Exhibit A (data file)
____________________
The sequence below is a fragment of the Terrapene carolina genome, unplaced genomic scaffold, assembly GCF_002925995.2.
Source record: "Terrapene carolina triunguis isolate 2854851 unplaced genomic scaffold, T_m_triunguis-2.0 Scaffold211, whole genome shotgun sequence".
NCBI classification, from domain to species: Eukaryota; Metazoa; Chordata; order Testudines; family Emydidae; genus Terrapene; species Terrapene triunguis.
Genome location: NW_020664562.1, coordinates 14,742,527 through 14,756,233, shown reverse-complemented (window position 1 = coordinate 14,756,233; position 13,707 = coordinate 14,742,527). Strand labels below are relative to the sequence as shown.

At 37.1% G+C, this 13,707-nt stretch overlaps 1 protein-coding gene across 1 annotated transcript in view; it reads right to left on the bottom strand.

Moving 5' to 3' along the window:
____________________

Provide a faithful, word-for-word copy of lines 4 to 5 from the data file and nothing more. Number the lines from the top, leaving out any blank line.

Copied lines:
Genome location: NW_020664562.1, coordinates 14,742,527 through 14,756,233, shown reverse-complemented (window position 1 = coordinate 14,756,233; position 13,707 = coordinate 14,742,527). Strand labels below are relative to the sequence as shown.

At 37.1% G+C, this 13,707-nt stretch overlaps 1 protein-coding gene across 1 annotated transcript in view; it reads right to left on the bottom strand.